The Art of Solitude
ADDITIONAL CONTRIBUTORS Lisa Autz

By Lisa Autz

Photo courtesy of anoldent.

The French scientist and philosopher Blaise Pascal once wrote that, “All of humanity’s problems stem from man’s inability to sit quietly in a room alone.” Though this may seem like a gross exaggeration, according to psychologists most people would greatly benefit from more “me time” in their lives.

Take it from Leanne Hall, a clinical psychologist and the Mind & Body expert for Channel 10’s lifestyle and entertainment show called The Living Room in Australia, who explains to BTR that taking a few moments to recalibrate by yourself is vital to your health and identity.

“Alone time is one of the ways we can get to know ourselves better,” says Hall. “The benefits include an increased self-awareness and self-esteem, more fulfilling relationships, and much lower stress levels.”

In some cases, according to Hall, it can also increase someone’s ability to manage emotions and tolerate negativity.

Hall has been a practicing clinical psychologist for over 15 years and has created a holistic method in bringing wellness to both the mind and body in what she calls, The Magic Trio: Mental Health, Nutrition, and Exercise. It’s a life plan to prioritize health above all, which she has found over the years that many people do not do.

In the hyper-social world we live in today, the art of solitude can be increasingly difficult and even frightening to most. The risk of our innermost thoughts coming to light persists a type of phobia toward being alone and may cause someone to strike it off as being “anti-social.”

Hall emphasizes not giving in to such social pressures and making your mental health paramount over the need to be at every social gathering.

“Developing and asserting your own healthy boundaries is important,” says Hall. And it starts by “learning to say no, and not feeling guilty about it!”

She details how important it is especially for the youth growing up in an age of persistent connection. If time isn’t being taken alone, there risks a lack of consciousness toward the surrounding world.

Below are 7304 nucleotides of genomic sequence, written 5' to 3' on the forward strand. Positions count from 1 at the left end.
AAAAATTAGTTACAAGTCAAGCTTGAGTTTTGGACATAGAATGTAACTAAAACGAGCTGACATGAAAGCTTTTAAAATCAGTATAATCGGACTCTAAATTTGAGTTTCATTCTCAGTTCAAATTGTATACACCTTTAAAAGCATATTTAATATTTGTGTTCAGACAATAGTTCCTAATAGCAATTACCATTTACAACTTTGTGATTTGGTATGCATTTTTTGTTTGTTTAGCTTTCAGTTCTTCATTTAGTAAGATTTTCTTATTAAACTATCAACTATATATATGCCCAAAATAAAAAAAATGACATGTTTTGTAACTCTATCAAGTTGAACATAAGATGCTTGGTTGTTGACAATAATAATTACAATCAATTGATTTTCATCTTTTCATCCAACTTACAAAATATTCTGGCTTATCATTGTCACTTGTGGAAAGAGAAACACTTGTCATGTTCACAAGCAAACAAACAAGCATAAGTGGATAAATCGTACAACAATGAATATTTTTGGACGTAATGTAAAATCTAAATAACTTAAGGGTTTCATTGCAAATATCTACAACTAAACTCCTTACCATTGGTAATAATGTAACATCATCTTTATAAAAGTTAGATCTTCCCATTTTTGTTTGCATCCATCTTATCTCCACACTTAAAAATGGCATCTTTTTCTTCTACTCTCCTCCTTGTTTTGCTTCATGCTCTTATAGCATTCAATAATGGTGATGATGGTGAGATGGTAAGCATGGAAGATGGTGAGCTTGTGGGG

“We become more mindful and aware of our own behavior and how it impacts on loved ones,” says Hall of solidarity. “It allows time to process situations and events–and consider the impact our behavior has on others.”

This brings into fruition overall healthier relationships as well as we becoming more self-aware and independent of others for personal validity.

Leanne Hall. Photo courtesy of Leanne Hall.

“Learning to tolerate alone time also means we become less dependent on loved ones for a healthy self-esteem,” says Hall. “Instead, we become responsible for our own self-esteem, which then puts far less pressure on relationships and improves communication.”

We end up focusing on listening instead of searching for a way to enhance our ego in a relationship, adds Hall. Being altogether anti-social is a much different concept than scheduling in some time to recharge. Hall explains in an article in Women’s Agenda that anti-social behavior is a personality disorder that disregards people in a way that usually lacks empathy.

However, spending time alone is about getting in touch with those precise values that allow you to be empathetic. The first step can be to find that place in your schedule to spend just a few minutes alone every week.

“Start by forward planning and scheduling in some alone time,” says Hall. “Establish a routine whereby each night before bed, you take a bath or meditate. It only has to be 10 [minutes]!”

Setting limits around social media and technology use is important as well. Overall, learning to tune into your mind will help you slow down and prioritize your health before your workload.

Social interaction can actually be physically addictive especially with the pressure of so many external factors telling us to connect. The same gasping pains of emptiness in the process of quitting cigarettes are similarly felt when we are isolated from this socializing.

But, like the health, energy, and vitality that comes with ridding yourself of an addiction, “alone time” can bring a vitality to your wellbeing that your body and mind have needed.

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